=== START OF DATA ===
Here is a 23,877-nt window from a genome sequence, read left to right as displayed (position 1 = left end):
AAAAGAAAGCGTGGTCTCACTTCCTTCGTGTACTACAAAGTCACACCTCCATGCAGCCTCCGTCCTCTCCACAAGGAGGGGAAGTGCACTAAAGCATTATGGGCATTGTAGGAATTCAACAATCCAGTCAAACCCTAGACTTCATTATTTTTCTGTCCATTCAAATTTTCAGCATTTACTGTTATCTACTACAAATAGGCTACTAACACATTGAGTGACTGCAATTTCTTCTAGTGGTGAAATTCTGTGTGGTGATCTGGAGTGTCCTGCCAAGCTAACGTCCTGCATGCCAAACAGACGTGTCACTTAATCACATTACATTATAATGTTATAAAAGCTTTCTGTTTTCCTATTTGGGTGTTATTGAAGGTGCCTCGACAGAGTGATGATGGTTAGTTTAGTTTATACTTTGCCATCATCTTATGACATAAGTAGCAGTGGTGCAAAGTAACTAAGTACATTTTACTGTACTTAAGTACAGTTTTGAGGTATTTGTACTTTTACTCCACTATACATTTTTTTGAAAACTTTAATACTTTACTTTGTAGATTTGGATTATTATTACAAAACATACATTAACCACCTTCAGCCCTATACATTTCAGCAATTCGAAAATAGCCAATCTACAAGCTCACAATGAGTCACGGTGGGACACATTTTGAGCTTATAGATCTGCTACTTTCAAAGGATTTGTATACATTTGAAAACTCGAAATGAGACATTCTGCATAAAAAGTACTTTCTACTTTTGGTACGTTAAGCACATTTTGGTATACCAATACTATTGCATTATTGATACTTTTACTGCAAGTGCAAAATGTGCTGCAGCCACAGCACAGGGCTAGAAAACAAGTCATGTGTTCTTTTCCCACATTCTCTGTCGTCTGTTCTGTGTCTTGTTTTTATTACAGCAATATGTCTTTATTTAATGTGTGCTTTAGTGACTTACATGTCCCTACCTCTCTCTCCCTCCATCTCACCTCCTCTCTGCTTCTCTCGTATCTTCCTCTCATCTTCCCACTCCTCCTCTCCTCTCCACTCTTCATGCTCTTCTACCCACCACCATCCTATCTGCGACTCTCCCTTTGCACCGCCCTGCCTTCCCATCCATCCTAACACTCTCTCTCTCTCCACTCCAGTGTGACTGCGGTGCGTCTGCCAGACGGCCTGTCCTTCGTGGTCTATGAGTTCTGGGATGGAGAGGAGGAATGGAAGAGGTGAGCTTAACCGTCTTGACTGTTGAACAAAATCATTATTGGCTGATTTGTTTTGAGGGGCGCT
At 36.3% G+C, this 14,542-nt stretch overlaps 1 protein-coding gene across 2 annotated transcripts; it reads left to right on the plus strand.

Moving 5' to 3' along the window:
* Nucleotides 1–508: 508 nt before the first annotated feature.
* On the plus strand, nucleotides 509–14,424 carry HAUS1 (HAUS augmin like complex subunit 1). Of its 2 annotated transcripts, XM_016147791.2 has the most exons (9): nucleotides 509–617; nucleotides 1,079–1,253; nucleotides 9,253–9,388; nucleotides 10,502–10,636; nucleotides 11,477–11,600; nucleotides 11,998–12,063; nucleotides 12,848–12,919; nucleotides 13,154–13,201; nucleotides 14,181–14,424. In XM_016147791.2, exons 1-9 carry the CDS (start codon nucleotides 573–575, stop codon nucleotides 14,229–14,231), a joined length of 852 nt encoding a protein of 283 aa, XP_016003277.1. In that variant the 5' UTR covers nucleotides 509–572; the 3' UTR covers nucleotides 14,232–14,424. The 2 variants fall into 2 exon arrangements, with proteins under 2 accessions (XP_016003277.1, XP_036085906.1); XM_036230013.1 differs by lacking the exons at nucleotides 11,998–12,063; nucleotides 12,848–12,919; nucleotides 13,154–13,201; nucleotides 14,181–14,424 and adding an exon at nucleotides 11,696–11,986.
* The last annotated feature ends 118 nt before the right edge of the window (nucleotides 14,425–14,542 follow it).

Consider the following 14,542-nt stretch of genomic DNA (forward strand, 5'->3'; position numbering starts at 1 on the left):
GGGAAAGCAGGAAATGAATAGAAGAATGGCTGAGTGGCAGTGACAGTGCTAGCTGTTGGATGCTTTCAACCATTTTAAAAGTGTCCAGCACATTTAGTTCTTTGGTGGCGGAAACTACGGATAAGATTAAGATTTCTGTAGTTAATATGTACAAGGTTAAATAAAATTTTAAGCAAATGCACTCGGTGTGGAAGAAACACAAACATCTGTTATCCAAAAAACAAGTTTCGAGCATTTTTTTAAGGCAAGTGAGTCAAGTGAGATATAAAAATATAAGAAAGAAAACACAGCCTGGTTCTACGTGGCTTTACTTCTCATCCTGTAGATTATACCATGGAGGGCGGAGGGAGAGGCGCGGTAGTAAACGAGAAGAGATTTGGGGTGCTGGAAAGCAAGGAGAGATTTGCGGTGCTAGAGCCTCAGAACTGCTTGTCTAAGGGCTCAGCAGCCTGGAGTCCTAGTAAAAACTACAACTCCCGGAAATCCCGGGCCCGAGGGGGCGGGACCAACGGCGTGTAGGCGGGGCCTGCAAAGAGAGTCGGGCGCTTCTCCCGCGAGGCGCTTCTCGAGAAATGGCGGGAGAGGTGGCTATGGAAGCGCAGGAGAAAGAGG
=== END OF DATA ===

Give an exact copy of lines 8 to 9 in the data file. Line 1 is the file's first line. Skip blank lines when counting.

Consider the following 14,542-nt stretch of genomic DNA (forward strand, 5'->3'; position numbering starts at 1 on the left):
GGGAAAGCAGGAAATGAATAGAAGAATGGCTGAGTGGCAGTGACAGTGCTAGCTGTTGGATGCTTTCAACCATTTTAAAAGTGTCCAGCACATTTAGTTCTTTGGTGGCGGAAACTACGGATAAGATTAAGATTTCTGTAGTTAATATGTACAAGGTTAAATAAAATTTTAAGCAAATGCACTCGGTGTGGAAGAAACACAAACATCTGTTATCCAAAAAACAAGTTTCGAGCATTTTTTTAAGGCAAGTGAGTCAAGTGAGATATAAAAATATAAGAAAGAAAACACAGCCTGGTTCTACGTGGCTTTACTTCTCATCCTGTAGATTATACCATGGAGGGCGGAGGGAGAGGCGCGGTAGTAAACGAGAAGAGATTTGGGGTGCTGGAAAGCAAGGAGAGATTTGCGGTGCTAGAGCCTCAGAACTGCTTGTCTAAGGGCTCAGCAGCCTGGAGTCCTAGTAAAAACTACAACTCCCGGAAATCCCGGGCCCGAGGGGGCGGGACCAACGGCGTGTAGGCGGGGCCTGCAAAGAGAGTCGGGCGCTTCTCCCGCGAGGCGCTTCTCGAGAAATGGCGGGAGAGGTGGCTATGGAAGCGCAGGAGAAAGAGG